The Deathday Letter

The Deathday Letter

For Ages: 14 and up
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The clock is ticking...

Ollie can’t be bothered to care about anything but girls until he gets his Deathday Letter and learns he’s going to die in twenty-four hours. Bummer.

Ollie does what he does best: nothing. Then his best friend convinces him to live a little, and go after Ronnie, the girl who recently trampled his about-to-expire heart. Ollie turns to carloads of pudding and over-the-top declarations, but even playing the death card doesn’t work. All he wants is to set things right with the girl of his dreams. It’s now or never...
Choose a format:
  • Simon Pulse | 
  • 256 pages | 
  • ISBN 9781416996088 | 
  • June 2010 | 
  • Grades 9 and up | 
  • Lexile HL700
List Price $9.99
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Read an Excerpt


Oliver! Oliver, I need you downstairs right now!”

Listen, the last thing I want while I’m doing my part for population control is to hear my mom’s voice. It’s like a song I can’t get out of my head. But here I am, MMMBoppin’ it under my warm covers before anyone else is supposed to be awake, and she has to go and call my name. I stop and wait, hoping she’ll think I’m still asleep. But I may as well put the wookiee down ’cause I know the next time I close my eyes, she’ll be there floating around the backs of my eyelids, with her blond hair... see more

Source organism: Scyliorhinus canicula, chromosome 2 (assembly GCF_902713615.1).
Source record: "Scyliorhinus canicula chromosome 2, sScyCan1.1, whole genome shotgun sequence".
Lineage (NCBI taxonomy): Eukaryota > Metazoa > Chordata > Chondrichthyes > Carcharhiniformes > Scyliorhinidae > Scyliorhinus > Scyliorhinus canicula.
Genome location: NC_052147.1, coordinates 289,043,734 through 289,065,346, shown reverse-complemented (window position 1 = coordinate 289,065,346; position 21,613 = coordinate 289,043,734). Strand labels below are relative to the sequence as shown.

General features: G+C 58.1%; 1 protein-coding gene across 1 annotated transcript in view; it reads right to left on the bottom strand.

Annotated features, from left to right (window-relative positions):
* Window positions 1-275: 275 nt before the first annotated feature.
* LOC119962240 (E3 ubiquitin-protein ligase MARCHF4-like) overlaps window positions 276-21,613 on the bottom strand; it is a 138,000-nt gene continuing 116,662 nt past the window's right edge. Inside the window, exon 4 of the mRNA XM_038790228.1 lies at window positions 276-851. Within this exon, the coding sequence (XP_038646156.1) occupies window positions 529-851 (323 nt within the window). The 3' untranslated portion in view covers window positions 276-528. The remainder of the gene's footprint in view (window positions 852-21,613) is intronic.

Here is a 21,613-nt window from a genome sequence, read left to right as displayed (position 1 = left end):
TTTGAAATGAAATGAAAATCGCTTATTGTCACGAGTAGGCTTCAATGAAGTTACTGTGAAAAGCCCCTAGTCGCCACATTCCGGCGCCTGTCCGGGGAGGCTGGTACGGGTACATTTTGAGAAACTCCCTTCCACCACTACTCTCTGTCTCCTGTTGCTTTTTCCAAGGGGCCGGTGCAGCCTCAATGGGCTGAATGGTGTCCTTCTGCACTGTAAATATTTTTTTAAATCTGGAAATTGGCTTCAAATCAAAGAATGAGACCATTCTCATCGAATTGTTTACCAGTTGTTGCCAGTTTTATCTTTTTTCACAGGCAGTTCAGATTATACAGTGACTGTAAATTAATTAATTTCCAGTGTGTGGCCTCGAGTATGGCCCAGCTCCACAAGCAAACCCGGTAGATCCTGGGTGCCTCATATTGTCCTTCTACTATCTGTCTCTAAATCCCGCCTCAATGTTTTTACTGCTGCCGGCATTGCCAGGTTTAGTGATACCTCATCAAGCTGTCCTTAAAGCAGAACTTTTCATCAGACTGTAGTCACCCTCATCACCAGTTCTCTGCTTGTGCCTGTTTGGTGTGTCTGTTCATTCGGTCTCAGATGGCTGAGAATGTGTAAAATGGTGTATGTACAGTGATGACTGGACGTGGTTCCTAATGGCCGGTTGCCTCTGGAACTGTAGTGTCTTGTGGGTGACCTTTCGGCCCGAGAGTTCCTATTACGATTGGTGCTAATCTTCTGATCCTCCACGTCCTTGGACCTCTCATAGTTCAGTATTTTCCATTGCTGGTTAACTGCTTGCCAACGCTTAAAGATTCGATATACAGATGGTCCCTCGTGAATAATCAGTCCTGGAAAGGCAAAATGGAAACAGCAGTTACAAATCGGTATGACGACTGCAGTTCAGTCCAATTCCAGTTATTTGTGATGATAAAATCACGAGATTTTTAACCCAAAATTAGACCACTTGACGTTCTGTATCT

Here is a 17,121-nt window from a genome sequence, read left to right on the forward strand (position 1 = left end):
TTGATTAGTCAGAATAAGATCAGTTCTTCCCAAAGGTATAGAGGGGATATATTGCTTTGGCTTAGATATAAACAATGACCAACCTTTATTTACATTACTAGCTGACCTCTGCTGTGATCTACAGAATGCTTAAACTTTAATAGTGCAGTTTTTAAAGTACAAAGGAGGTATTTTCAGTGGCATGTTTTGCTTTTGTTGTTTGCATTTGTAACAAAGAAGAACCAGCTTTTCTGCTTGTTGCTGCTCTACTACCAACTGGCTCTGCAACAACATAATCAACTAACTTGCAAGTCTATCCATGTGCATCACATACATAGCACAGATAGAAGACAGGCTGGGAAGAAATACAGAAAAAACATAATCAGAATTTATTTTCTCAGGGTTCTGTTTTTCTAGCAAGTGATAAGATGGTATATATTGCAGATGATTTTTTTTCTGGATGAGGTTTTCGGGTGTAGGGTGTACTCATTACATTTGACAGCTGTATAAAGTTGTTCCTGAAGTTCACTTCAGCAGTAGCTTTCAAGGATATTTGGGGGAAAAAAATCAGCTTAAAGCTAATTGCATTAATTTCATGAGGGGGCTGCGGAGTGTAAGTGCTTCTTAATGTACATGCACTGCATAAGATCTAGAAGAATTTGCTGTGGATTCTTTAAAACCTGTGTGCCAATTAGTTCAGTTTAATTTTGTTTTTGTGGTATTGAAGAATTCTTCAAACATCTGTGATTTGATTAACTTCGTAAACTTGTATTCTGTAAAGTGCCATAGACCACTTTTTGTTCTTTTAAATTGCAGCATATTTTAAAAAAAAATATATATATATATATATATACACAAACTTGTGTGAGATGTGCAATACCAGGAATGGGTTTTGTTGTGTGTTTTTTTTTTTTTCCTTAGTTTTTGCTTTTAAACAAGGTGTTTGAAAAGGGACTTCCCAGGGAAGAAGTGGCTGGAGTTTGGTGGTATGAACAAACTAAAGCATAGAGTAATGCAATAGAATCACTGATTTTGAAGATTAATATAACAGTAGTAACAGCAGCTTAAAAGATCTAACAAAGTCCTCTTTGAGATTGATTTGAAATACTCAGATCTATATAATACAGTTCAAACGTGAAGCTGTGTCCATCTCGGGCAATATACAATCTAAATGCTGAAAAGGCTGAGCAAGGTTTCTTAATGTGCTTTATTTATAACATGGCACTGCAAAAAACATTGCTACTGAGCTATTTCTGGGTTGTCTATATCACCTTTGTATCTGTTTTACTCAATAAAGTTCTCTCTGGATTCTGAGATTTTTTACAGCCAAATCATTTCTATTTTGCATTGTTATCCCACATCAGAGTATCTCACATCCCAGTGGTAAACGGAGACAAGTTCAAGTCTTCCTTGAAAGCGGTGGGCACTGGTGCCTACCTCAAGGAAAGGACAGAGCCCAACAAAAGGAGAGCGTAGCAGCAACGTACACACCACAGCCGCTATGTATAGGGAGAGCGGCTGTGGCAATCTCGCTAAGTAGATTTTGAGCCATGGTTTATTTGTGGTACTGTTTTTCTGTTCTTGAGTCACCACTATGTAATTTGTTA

About the Author

Shaun David Hutchinson
Photograph by Chris Piedra

Shaun David Hutchinson

Shaun David Hutchinson lives with his partner and two dogs in South Florida and spends way too much time watching Doctor Who.


Author Revealed

Shaun David Hutchinson
Q. how did you come to write The Deathday Letter?

A. I'd recently found out that my mother wasn't doing well health-wise. It was pretty serious and it scared me. I started thinking about how terrible it would be if anything happened to her. That night I was trying to sleep and couldn't stop thinking about my mom. I was thinking that people should have more time before they die. Time to be with their friends and family. That's when the idea of the letter came to me. The Deathday Letters. They give people one precious day to prepare. I sat there in the dark thinking for a while about what I'd do with the concept. Then from the dark, the voice of Oliver Travers began speaking to me. He was pretty insistent and cussed a lot. I got up--it was about one in the morning--and let him tell me about his family and friends. When I finally got to bed it was clear that he had gotten a Deathday Letter, and that the story was his. Six weeks later I finished that first draft and my brother and I went with my mom on her first trip to Europe. We've got another trip planned for next year.

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